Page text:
‘Horrid’ music: The dark side of the concert hall

The idea that classical music ought to be ‘nice’ has gained an alarming currency. Thank goodness, then, for ‘uneasy listening’ numbers performed at the Summer Baroque Festival

Can you name a composer who described his own music as "horrid"? We live in a world where classical music is often portrayed as relaxing, and in a country where the major radio outlet for classical music, RTÉ Lyric FM, has branded itself as part of that culture. Back in 2006, the station issued a compilation CD, Escape . . . with Drivetime Classics, which sold itself as "the ideal collection for anyone who wants to relax and escape the routine, even if you are stuck in a tailback on the M50".

It was in fact an RTÉ presenter who alerted me to the scale of the problem. She was introducing Bartok's Miraculous Mandarin, a work – the composer called it a pantomime rather than a ballet – with a fairy-tale gruesome scenario based on a story by Melchior Lengyel.

Here is Bartok’s summary: “In a sordid den three ruffians compel a pretty girl to lure men into her shabby room where they can be robbed. The first victim is a down-at-heels gentleman; the second, a shy boy, is not worth much more. But the third is a rich Mandarin. A good catch. The girl entertains him with her dancing and arouses his desire which changes into a passion for her. But she finds him repulsive. The ruffians attack him, rob him and then try to smother him under a blanket, thrust a sword through his body and hang him. But in vain; they cannot vanquish him and the Mandarin continues to stare at the girl with desire. Finally the female instinct overcomes her and the girl gives in to the Mandarin’s desire. Only then does he collapse on the ground and die.”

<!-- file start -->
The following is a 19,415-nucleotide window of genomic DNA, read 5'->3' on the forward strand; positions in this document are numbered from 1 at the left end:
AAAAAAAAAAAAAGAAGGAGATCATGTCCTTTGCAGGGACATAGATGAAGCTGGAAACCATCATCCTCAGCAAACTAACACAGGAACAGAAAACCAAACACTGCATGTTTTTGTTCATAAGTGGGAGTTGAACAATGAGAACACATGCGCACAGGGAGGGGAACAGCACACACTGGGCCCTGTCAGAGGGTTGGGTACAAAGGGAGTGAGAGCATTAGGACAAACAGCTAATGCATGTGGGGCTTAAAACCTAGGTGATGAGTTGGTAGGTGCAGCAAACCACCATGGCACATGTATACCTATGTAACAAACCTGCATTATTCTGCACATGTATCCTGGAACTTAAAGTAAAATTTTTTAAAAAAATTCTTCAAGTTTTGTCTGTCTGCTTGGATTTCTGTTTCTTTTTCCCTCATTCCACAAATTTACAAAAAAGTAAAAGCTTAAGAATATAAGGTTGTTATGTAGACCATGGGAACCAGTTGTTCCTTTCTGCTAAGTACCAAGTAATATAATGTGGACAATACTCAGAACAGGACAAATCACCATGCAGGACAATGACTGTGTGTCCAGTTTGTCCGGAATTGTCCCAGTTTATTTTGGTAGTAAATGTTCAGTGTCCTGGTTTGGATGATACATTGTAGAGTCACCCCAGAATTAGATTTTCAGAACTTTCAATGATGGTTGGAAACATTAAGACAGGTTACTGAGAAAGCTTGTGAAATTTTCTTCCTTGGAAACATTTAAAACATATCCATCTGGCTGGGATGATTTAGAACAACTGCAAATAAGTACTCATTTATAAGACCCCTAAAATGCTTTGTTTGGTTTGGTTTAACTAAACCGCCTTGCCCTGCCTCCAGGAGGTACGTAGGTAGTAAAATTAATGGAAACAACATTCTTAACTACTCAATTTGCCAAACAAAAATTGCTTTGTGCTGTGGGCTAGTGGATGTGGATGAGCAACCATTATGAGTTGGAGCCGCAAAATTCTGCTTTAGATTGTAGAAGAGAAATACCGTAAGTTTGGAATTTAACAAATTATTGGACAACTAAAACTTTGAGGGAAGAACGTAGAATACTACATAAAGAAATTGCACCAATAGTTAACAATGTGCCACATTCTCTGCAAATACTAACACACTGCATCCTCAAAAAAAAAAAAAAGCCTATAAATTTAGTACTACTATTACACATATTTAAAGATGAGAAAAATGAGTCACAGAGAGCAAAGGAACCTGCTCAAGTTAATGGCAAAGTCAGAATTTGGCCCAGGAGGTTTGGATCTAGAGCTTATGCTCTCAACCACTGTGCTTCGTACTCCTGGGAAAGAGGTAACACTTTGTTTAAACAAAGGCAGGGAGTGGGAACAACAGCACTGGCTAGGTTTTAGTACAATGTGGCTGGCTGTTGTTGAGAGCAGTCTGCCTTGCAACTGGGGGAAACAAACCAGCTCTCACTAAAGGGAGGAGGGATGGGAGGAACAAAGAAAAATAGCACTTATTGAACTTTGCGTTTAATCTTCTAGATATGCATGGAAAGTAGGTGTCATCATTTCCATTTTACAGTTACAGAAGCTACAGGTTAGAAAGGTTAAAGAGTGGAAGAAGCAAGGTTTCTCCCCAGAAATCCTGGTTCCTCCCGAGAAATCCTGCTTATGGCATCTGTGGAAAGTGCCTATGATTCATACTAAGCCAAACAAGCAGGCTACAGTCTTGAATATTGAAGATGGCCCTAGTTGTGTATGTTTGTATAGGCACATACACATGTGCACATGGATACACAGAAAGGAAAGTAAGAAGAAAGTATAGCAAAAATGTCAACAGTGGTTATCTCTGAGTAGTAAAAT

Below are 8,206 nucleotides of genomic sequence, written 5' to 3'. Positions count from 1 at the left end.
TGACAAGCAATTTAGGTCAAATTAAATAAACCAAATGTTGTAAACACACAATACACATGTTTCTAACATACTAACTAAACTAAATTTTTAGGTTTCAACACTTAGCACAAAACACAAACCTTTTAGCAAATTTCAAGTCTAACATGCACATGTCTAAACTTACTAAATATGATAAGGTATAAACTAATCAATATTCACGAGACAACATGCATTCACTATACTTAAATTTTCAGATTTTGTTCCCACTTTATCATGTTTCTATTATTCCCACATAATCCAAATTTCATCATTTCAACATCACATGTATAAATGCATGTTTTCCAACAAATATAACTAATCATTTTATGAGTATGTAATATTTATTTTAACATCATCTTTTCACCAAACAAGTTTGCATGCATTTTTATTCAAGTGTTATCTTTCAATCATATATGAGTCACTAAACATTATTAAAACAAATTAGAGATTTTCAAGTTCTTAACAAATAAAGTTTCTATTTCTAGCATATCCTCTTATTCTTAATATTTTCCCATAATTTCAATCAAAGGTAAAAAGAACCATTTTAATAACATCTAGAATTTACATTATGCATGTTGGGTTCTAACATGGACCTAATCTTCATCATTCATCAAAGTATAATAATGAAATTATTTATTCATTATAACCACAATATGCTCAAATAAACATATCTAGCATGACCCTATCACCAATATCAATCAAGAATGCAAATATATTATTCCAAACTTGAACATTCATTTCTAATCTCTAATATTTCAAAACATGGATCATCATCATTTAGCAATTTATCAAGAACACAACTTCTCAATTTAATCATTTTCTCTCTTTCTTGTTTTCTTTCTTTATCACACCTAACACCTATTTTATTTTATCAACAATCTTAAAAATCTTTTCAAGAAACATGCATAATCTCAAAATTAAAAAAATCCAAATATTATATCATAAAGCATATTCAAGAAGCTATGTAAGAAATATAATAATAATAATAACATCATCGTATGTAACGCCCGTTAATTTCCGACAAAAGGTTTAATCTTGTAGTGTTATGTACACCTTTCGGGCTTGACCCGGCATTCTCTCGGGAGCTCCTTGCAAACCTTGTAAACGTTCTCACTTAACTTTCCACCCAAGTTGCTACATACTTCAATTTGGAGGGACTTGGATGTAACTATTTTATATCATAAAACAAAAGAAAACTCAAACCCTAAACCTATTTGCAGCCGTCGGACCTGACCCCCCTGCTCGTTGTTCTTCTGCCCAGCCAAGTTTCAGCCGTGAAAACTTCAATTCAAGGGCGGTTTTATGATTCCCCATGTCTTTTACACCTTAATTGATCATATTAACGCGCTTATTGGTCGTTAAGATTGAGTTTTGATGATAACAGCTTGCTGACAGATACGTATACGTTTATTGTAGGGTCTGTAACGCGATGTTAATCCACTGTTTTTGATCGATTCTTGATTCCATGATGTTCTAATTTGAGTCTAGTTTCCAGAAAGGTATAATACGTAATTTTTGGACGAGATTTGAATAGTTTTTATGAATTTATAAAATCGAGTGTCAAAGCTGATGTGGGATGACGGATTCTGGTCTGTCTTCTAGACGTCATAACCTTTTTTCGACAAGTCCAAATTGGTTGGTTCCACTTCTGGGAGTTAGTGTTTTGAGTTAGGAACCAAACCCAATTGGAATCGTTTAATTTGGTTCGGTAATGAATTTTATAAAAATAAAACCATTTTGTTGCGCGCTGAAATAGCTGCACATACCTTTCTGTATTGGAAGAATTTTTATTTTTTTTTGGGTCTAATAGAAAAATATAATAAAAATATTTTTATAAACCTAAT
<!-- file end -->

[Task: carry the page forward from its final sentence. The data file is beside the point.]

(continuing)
The first production, in Cologne in 1926, was shut down after a single performance by the city's mayor, Konrad Adenauer, the man who would go on to become chancellor of West Germany. A 1931 Budapest staging was cancelled after the dress rehearsal, and the piece was never seen in Hungary during the composer's lifetime.


The RTÉ announcer restricted herself to the sketchiest details, and wrapped up by wondering who would want to be thinking about such things. Well, probably everyone who watches Love/Hate or The Sopranos, or who's ever been to Macbeth or Hamlet, or read a serious novel.

Give yourself to the dark side
The idea that dark emotions are to be avoided in the concert hall, that classical music ought to be "nice" has an alarming currency. And there's the concomitant paradox that there are people happy to have the wits scared out of them by the music of Penderecki when they hear it in Stanley Kubrick's horror film The Shining, who shy away from the same kind of experience from an orchestral performance.